TWO EVENTS: Asheville & Portland

I feel like I have tons to tell you, but I'm supposed to be WORKING, so I'll keep this to the pressing business and come back for the rest (i.e., the fun stuff) later . . .


Nova Ren Suma, Beth Revis, and I will be chatting and signing books and such at Malaprop's in Asheville, NC this coming Monday, June 24th, at 7:00 p.m.

I'm preeeeeeetty sure they'll have early copies of Lola and the Boy Next Door in paperback, which doesn't officially release until next month. And they'll definitely have Anna's new paperback. This will probably be my last local event this year, so I hope you'll stop by and say hello!

Beth is the author of the NYT bestselling Across the Universe trilogy, and Nova is the author of Dani Noir (reissued as Fade Out), Imaginary Girls, and 17 & Gone. Those last two, FYI, were edited by Julie Strauss-Gabel. Who is my editor! And John Green's editor, and Gayle Forman's editor, and Ally Condie's editor, and and and.

I mention this because I know there are a LOT of readers out there who will pick up a book simply because they know that Julie edited it. (Always a smart move, by the way.) So . . . if you aren't familiar with Nova's work, check her out!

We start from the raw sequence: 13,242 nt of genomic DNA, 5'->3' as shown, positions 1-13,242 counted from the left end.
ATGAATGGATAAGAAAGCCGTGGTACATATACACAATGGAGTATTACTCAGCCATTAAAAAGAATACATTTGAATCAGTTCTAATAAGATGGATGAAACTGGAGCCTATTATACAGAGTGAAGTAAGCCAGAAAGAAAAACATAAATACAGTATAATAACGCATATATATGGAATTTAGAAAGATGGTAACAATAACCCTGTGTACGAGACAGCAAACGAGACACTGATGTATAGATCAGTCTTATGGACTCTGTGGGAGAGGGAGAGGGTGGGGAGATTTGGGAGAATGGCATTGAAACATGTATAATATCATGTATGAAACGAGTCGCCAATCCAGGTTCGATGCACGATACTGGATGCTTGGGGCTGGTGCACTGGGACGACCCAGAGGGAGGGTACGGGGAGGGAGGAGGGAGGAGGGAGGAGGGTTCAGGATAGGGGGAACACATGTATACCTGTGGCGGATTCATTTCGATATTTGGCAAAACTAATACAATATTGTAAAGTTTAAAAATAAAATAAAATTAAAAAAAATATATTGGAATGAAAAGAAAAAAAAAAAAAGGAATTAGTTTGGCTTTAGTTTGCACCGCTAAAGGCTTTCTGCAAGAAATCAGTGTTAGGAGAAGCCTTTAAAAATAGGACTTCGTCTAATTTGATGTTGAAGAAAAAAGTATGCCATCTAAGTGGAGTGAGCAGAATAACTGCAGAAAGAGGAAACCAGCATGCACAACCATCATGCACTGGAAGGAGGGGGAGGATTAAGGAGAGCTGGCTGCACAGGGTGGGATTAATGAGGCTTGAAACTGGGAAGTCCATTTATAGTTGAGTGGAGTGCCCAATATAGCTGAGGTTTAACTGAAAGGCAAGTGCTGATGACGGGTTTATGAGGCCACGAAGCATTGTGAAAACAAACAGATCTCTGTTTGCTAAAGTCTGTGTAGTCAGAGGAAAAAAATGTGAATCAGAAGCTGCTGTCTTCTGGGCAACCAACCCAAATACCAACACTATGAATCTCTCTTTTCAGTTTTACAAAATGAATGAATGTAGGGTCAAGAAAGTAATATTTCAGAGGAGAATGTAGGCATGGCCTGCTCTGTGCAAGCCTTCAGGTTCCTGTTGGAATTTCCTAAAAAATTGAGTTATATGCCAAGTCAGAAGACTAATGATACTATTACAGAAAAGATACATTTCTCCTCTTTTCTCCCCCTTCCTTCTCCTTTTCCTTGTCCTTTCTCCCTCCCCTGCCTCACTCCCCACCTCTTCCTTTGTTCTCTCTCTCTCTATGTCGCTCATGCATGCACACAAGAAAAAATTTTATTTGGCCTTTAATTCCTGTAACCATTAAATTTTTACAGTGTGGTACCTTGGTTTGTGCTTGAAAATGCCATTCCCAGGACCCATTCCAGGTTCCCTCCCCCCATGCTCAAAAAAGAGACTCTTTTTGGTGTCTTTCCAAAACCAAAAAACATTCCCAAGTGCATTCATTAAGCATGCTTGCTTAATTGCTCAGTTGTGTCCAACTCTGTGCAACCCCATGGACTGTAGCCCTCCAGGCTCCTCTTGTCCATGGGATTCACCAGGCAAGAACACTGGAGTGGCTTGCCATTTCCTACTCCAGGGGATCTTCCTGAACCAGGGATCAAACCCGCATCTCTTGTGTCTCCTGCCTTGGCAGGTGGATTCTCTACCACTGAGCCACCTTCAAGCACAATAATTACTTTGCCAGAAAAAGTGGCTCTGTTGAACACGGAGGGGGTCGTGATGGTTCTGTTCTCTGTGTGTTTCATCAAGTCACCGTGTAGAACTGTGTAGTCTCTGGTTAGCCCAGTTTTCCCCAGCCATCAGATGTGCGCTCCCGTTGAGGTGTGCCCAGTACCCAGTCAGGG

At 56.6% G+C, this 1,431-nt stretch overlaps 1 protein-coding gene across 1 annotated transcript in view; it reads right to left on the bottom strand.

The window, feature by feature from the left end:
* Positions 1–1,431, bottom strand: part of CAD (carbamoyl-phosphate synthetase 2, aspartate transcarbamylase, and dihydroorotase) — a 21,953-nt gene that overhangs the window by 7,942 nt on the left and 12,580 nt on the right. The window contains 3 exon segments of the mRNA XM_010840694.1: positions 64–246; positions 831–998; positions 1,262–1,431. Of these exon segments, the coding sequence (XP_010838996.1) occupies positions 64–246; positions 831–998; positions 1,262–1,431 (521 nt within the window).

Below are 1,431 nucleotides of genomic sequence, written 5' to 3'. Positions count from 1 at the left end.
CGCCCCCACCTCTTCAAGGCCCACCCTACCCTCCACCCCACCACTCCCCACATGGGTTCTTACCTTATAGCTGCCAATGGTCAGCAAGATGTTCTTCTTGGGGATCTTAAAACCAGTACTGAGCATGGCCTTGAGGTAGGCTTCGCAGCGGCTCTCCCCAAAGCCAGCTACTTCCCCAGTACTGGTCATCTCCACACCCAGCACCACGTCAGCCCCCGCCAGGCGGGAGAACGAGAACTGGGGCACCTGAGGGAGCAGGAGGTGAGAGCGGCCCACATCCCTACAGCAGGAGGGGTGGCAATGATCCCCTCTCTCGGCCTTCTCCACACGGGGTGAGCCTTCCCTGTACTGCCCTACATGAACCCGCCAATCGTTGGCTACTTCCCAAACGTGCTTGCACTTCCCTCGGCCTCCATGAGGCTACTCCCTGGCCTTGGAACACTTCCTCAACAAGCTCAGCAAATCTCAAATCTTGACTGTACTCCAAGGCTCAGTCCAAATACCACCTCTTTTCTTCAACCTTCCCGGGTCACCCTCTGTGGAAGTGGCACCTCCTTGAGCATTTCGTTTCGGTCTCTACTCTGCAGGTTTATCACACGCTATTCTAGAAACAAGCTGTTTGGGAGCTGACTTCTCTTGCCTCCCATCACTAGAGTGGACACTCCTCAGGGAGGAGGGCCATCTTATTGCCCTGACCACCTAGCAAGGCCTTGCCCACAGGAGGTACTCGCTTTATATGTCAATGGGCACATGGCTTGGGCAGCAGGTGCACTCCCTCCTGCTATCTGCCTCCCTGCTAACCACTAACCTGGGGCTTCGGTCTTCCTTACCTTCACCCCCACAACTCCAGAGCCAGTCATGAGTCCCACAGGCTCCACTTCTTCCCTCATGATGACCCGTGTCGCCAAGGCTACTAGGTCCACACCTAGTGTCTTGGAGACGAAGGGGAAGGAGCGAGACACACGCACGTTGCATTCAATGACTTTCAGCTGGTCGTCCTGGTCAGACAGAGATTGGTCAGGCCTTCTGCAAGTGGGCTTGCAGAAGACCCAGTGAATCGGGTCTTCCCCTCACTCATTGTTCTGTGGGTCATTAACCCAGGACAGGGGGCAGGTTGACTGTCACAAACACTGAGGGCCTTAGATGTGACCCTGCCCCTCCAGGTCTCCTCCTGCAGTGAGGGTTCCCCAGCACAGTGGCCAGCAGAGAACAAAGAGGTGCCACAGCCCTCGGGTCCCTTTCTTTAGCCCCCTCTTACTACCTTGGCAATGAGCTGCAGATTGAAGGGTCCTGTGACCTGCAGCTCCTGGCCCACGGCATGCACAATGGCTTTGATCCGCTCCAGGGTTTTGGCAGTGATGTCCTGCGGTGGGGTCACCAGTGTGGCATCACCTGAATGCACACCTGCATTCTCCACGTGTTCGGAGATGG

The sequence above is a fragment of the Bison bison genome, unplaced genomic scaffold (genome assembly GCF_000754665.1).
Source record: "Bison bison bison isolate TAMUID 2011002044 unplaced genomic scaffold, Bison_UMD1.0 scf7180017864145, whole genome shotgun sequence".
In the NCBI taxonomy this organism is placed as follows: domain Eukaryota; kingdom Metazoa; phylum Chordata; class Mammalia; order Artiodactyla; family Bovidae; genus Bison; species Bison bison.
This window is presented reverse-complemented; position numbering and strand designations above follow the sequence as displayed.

Can’t make it? Call Malaprop’s to order signed copies of any of our books. Their number is (828) 254-6734, and they are super duper duper friendly.


It's that time of year again! 


This will be my fourth (out of four!) LeakyCon and my billionth Harry Potter conference in general. Yep. You could say I'm a fan. ;-)

If you'd like to join me (red), my superagent Kate Schafer Testerman (purple), and superauthor Laini Taylor (pink), all three of us will be back this year, along with—of course—TONS of other amazing authors and guests. Look for us on the Lit Track panels in Portland, OR from June 27–30.

I'm sorry this post is so businessy. Back soon!


UPDATE: Isla and the Happily Ever After

photo by the enormously talented Pascal Grob

Hello friends,